For years in British Columbia, the elected powers looked at rising home prices and saw that it was good.
It’s “a challenge that virtually every other jurisdiction would like to have,” said former BC Liberal finance minister Mike de Jong in 2016.
Such is the gospel of growth.
In 1976, sociologist Harvey Molotch wrote of the alliance between government and the development industry to intensify land use.
Molotch called it the “growth machine,” where urban growth is portrayed as common sense and everyone who invests in real estate is wise.
In increasingly unaffordable Metro Vancouver, what does our growth machine look like? What are the alliances that power it? What narratives are told to fuel it?
Renowned University of British Columbia geographer David Ley, who’s been studying Vancouver ever since he arrived in 1972, lifts the hood of the province’s growth machine in his latest paper.
He found the engine powering the machine — a free-market B.C. government coupled with a trans-Pacific property industry. Together they ignited the commodification and globalization of Vancouver housing, found Ley.
Lubricating investment in Vancouver were watchdogs that were either “complicit or complacent” in dealing with property related money laundering, tax evasion and creative opportunism.
Housing affordability for the local population wasn’t part of the plan. “Social costs were disregarded in the interest of private gains,” he said.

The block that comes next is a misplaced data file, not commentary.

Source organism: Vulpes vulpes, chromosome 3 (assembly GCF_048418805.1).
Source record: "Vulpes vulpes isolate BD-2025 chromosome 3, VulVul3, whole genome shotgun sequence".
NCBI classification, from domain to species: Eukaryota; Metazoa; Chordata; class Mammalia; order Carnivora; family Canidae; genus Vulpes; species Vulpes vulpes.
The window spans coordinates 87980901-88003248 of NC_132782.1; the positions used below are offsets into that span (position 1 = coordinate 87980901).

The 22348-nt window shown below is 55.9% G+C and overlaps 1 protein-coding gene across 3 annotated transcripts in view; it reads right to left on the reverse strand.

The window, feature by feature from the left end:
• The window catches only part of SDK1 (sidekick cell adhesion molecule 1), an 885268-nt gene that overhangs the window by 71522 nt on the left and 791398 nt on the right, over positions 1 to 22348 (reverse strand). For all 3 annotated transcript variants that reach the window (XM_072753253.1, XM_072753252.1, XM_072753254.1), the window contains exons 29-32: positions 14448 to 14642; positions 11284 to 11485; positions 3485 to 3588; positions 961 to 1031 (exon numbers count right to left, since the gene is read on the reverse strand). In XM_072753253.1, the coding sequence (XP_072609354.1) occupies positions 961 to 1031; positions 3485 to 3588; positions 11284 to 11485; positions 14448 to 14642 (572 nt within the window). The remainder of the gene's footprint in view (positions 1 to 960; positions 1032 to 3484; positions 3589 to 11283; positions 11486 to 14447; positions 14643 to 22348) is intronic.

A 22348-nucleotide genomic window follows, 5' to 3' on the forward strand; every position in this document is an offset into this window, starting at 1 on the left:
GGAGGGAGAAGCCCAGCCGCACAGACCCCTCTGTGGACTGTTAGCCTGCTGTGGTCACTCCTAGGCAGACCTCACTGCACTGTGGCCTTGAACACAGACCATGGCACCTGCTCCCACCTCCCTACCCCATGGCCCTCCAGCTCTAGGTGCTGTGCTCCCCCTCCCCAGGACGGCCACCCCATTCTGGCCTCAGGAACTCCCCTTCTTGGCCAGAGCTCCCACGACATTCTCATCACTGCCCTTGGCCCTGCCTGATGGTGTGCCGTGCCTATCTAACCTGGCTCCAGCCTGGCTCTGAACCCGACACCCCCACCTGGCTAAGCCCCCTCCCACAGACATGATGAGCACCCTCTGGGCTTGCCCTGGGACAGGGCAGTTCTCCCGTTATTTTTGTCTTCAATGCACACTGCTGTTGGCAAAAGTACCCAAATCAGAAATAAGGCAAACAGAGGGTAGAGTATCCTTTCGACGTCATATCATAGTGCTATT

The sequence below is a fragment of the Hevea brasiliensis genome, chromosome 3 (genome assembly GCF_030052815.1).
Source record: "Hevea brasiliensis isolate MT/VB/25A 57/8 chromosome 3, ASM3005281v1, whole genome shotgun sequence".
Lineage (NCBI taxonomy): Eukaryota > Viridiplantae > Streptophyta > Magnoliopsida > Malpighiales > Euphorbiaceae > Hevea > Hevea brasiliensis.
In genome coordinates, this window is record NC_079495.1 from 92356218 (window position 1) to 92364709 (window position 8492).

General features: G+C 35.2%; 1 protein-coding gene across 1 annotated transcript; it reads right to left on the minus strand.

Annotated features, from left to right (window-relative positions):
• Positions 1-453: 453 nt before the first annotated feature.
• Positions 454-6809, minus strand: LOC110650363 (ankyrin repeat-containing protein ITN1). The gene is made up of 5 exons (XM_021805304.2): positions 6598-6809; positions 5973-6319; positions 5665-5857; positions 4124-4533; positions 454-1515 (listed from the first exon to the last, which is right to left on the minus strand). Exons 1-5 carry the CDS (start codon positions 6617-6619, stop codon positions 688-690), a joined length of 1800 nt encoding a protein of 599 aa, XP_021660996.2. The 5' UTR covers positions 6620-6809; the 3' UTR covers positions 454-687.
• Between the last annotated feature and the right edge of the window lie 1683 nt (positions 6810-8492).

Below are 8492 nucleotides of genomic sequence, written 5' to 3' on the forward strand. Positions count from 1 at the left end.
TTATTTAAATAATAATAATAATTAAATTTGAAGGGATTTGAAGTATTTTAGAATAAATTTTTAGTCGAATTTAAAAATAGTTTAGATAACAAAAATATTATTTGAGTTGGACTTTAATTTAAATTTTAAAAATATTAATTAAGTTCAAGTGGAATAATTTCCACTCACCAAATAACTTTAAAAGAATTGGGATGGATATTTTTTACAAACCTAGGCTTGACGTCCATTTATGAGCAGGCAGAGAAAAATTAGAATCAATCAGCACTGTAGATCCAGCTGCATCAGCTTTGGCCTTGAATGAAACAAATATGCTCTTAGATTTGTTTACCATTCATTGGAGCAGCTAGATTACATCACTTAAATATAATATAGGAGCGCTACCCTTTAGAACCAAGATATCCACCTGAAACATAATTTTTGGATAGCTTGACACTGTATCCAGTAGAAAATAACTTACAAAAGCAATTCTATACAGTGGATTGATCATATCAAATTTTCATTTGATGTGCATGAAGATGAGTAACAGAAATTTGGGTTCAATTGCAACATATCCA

Ley’s paper, titled “A regional growth ecology, a great wall of capital and a metropolitan housing market,” was published last month in Urban Studies.
It’s a helpful connect-the-dots of what happened during the boom years of real estate under the 17-year reign of the BC Liberal Party, and how a mid-sized city like Vancouver became swamped by global capital.
You may have heard some or most of this story before, but Ley’s inspection of the machine’s inner workings is worth a closer look, and he elaborated in an interview with The Tyee.
It started with a weakened economy.
In the 1980s, the province’s resource economy was struggling due to a decline in forest and mining activity. In response, borders opened.
Immigration targets were raised, and investors in particular were lured. In 1988, the province sold the waterfront site of Expo 86 to a Hong Kong syndicate led by billionaire Li Ka-shing, a symbolic kickoff for Asian property investment in the province.
The local property industry began advertising Vancouver real estate at fairs in East Asia, which continues today. (Internet listings like Juwai make it even easier to sell property overseas.)
In the early 1990s, banks estimated $2 billion to $4 billion a year was being transferred to Canada from Hong Kong alone. Income from real estate was the largest declared revenue source for investor immigrants.
In 2015, the projected dollar volume of residential resales was pegged at $38.6 billion by the Real Estate Board of Greater Vancouver. That was triple the combined $12.7-billion GDP of forestry, mining and oil and gas that year.
In three decades, B.C.’s economy had been transformed from resources to real estate.
Then, an ‘incestuous’ growth coalition took hold.
The BC Liberals, who governed the province from 2001 to 2017, had much to gain from rising prices.
There was increased revenue from property taxes and property transfer taxes, which brought in $2.2 billion in 2016. There was also a requirement for immigrant investors to B.C. to loan $800,000 to the province interest-free for five years.